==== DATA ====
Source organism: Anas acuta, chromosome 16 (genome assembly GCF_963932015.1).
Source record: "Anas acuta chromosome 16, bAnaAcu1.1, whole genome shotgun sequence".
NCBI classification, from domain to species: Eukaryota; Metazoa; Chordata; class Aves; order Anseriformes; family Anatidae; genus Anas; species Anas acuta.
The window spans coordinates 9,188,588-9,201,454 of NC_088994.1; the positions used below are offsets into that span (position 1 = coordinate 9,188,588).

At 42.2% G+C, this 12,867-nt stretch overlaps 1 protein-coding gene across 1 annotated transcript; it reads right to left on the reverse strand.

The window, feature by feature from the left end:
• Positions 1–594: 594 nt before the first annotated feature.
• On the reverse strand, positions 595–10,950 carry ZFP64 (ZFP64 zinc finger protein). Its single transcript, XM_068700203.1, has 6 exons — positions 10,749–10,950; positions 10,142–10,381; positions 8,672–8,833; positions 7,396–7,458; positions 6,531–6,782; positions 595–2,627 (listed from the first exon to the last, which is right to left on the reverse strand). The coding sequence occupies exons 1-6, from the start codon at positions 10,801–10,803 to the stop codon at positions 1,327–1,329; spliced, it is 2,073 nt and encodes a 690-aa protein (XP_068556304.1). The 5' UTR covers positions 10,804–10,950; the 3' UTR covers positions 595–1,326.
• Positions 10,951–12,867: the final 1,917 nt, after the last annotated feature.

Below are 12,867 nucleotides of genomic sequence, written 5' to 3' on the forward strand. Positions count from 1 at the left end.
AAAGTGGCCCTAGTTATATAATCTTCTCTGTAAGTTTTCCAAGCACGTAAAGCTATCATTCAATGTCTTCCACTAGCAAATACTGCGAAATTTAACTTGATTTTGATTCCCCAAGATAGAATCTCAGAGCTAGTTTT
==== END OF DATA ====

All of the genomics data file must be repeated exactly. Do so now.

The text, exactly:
Source organism: Anas acuta, chromosome 16 (genome assembly GCF_963932015.1).
Source record: "Anas acuta chromosome 16, bAnaAcu1.1, whole genome shotgun sequence".
NCBI classification, from domain to species: Eukaryota; Metazoa; Chordata; class Aves; order Anseriformes; family Anatidae; genus Anas; species Anas acuta.
The window spans coordinates 9,188,588-9,201,454 of NC_088994.1; the positions used below are offsets into that span (position 1 = coordinate 9,188,588).

At 42.2% G+C, this 12,867-nt stretch overlaps 1 protein-coding gene across 1 annotated transcript; it reads right to left on the reverse strand.

The window, feature by feature from the left end:
• Positions 1–594: 594 nt before the first annotated feature.
• On the reverse strand, positions 595–10,950 carry ZFP64 (ZFP64 zinc finger protein). Its single transcript, XM_068700203.1, has 6 exons — positions 10,749–10,950; positions 10,142–10,381; positions 8,672–8,833; positions 7,396–7,458; positions 6,531–6,782; positions 595–2,627 (listed from the first exon to the last, which is right to left on the reverse strand). The coding sequence occupies exons 1-6, from the start codon at positions 10,801–10,803 to the stop codon at positions 1,327–1,329; spliced, it is 2,073 nt and encodes a 690-aa protein (XP_068556304.1). The 5' UTR covers positions 10,804–10,950; the 3' UTR covers positions 595–1,326.
• Positions 10,951–12,867: the final 1,917 nt, after the last annotated feature.

Below are 12,867 nucleotides of genomic sequence, written 5' to 3' on the forward strand. Positions count from 1 at the left end.
AAAGTGGCCCTAGTTATATAATCTTCTCTGTAAGTTTTCCAAGCACGTAAAGCTATCATTCAATGTCTTCCACTAGCAAATACTGCGAAATTTAACTTGATTTTGATTCCCCAAGATAGAATCTCAGAGCTAGTTTT